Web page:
Parks staff, programs will be cut
Intention is to preserve services to the most vulnerable and profitable activities to support them
Monday, January 23, 2012
Faced with an ongoing budget crisis, Vancouver-Clark Parks & Recreation will lay off 17 employees in the next two months, or about 30 percent of its remaining staff, officials announced Monday.
This will bring the staff to about 43 people, Director Pete Mayer said. Once these cuts take effect, one-half of parks and recreation employees will have lost their jobs since 2003.
Affected employees will be informed within the next two weeks, Mayer said. The cuts will come in planning, where Clark County commissioners cut $400,000 in late 2011, and also in recreation, where there was an $800,000 shortfall in revenue last year.
While the layoffs and service reductions balance the budget through 2012, it’s not clear there won’t be more in 2013.
“It takes a toll on folks and creates great amounts of anxiety when we don’t know where we are, or where we’re going to land,” Mayer said.
Recreation centers will remain open in their current hours, but about 20 percent of recreation programming will be canceled. Most of those programs — about 500 of them — are ones that don’t make money, or are underperforming, Mayer said.
The Kids First After School program, all late-night teen activities and all special events — such as Earth Day, health and hobby expos and fitness demonstrations — will be canceled. Other unprofitable programs, such as the Summer Playground program and the Access to Recreation program for the disabled, will continue, but may be altered or reduced, Mayer said.
Parks maintenance staff, which was cut by about half at the start of 2011, will remain at current levels, he said.
Monday afternoon, recreation staff members and parks supporters filled the council chambers at City Hall to hear the news. Among them was Teresa Williamson, a recreation coordinator in charge of programs for the disabled and seniors.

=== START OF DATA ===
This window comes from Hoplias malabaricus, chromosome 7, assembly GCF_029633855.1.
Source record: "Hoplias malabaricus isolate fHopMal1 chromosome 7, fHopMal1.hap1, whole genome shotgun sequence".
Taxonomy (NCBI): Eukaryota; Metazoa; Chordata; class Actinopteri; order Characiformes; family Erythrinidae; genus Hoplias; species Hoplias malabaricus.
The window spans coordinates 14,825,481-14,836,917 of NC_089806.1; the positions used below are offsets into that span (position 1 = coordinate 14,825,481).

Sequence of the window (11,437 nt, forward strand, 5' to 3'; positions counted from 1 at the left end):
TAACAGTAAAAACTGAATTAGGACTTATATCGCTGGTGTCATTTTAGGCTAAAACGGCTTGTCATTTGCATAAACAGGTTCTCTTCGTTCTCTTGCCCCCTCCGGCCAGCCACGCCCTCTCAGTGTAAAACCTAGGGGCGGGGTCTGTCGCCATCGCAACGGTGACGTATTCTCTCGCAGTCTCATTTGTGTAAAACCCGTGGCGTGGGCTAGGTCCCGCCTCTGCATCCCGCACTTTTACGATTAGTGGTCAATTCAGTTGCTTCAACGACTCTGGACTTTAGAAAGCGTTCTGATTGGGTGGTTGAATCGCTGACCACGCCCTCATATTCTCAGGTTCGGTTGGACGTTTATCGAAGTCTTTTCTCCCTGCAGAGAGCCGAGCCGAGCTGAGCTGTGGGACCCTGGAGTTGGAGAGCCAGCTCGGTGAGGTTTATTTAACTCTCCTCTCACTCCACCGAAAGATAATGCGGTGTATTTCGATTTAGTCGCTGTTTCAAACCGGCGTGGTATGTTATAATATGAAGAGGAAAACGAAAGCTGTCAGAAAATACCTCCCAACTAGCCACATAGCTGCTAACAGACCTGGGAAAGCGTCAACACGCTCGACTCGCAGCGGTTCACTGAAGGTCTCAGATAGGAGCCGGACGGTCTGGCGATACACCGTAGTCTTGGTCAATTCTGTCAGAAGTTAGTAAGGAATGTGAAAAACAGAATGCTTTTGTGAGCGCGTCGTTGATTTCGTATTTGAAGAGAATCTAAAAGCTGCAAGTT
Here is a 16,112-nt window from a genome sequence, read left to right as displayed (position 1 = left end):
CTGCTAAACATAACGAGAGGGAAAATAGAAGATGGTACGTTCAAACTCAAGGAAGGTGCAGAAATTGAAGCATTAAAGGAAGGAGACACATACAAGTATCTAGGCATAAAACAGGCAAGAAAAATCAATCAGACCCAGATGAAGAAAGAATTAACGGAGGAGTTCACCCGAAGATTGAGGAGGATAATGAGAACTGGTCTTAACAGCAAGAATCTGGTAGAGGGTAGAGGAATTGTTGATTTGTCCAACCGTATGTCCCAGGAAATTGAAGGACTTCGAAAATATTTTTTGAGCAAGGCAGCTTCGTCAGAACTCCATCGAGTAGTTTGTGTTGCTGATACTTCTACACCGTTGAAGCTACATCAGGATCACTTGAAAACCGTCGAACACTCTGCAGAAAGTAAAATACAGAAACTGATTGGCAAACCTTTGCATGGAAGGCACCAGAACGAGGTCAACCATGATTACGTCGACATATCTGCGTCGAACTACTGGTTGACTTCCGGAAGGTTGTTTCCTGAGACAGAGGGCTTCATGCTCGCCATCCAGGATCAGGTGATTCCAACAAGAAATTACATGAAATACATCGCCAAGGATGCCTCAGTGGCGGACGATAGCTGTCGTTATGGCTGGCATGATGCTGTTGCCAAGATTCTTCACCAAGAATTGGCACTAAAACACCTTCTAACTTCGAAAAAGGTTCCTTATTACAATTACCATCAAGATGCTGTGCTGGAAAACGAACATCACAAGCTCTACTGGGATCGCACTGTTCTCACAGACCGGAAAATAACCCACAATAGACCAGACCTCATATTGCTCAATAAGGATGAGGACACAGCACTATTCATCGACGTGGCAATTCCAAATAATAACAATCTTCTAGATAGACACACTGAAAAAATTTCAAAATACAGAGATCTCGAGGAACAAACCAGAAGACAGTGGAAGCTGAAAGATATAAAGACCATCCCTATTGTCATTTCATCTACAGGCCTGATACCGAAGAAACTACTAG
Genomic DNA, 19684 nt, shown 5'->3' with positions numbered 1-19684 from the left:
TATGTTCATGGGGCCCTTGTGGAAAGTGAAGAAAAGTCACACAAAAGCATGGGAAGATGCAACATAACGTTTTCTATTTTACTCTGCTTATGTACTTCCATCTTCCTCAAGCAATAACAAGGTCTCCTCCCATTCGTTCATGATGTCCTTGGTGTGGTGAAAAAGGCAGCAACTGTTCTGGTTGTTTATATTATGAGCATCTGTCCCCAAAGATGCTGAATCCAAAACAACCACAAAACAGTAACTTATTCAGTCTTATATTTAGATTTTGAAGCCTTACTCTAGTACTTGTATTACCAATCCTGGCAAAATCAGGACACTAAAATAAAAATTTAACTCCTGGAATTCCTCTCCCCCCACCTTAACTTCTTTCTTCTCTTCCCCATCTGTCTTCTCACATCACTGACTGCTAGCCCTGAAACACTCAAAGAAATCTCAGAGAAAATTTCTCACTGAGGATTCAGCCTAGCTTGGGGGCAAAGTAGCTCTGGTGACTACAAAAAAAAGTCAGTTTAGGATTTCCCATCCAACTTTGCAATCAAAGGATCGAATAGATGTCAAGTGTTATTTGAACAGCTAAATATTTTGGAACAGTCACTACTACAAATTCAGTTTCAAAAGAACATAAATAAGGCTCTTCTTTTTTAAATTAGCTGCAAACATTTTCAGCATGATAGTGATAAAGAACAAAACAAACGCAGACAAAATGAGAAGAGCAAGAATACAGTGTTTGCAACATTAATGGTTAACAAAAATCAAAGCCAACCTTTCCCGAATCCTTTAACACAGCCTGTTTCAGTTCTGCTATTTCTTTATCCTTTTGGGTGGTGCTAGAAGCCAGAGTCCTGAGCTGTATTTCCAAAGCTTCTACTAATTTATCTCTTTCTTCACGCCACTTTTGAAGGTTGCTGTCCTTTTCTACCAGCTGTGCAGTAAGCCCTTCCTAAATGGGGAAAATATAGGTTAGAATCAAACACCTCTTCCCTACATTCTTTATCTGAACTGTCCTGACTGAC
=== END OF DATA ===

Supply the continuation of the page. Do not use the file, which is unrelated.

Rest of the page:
“We’re all anxious, because we don’t know who is being laid off or what programs are being cut,” said Williamson, who has worked for the city for 23 years. “We’re a big family; we care for one another. We’re really anxious.”
Several audience members grumbled during Mayer’s presentation about a lack of public or employee input about which programs would be cut. But Mayer said that the decisions were made based on the intention of rebuilding the recreation department from the ground up with the city’s finance department. The team made data-based choices, keeping the most profitable classes and also those that serve the most vulnerable populations.
Things that make money, such as fitness passes or classes, compete with the private sector, Mayer said. And the proceeds from money-making activities support money-losing programs that contribute to the public
good, such as programs for the disabled, elderly and at-risk teens. With a 20 percent drop in recreation center revenue, that means some subsidized programs have to go.
“We must find a more sustainable funding mechanism for parks and rec,” Mayer told the city council.
Councilor Larry Smith, who worked in the city’s parks department for 12 years before retiring as its director in 2003, said he understands Mayer’s and his employees’ pain.
“The ones that get hurt are the ones who can’t afford programs,” Smith said, adding that when cuts happen, children, seniors and the disabled “take it in the shorts, to be blunt.”
The city’s $2.5 million annual general fund support for the department (about one-third of the total parks budget) is currently stable.
Members of the city council said they would work on finding solutions to the ongoing problem soon, particularly by looking into recommendations made last year by a countywide Parks Blue Ribbon Commission. The commission recommended a separate taxing district, increased volunteerism and coordination with nonprofit groups among their potential fixes.
Councilor Jeanne Harris said she thinks nonprofit groups could use the city’s facilities to provide what government no longer can, and that she disagrees with local government’s being in competition with local fitness businesses.
“We’re not supposed to be a business. We’re government,” Harris said. “We’re supposed to provide for those who cannot.”
The discussion of finding alternative money for the department could begin as soon as Friday, when the council is set for an all-day meeting to start planning for the 2013-2014 budget.